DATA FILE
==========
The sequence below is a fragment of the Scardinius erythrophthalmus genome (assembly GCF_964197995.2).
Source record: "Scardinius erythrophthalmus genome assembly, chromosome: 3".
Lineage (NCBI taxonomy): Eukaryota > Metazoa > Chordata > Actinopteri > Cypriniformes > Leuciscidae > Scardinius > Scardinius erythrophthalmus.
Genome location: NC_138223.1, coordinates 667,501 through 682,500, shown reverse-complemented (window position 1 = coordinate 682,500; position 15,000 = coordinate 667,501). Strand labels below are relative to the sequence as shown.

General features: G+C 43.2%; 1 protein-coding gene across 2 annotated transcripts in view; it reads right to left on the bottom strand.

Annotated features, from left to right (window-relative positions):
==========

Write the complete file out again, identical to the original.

The sequence below is a fragment of the Scardinius erythrophthalmus genome (assembly GCF_964197995.2).
Source record: "Scardinius erythrophthalmus genome assembly, chromosome: 3".
Lineage (NCBI taxonomy): Eukaryota > Metazoa > Chordata > Actinopteri > Cypriniformes > Leuciscidae > Scardinius > Scardinius erythrophthalmus.
Genome location: NC_138223.1, coordinates 667,501 through 682,500, shown reverse-complemented (window position 1 = coordinate 682,500; position 15,000 = coordinate 667,501). Strand labels below are relative to the sequence as shown.

General features: G+C 43.2%; 1 protein-coding gene across 2 annotated transcripts in view; it reads right to left on the bottom strand.

Annotated features, from left to right (window-relative positions):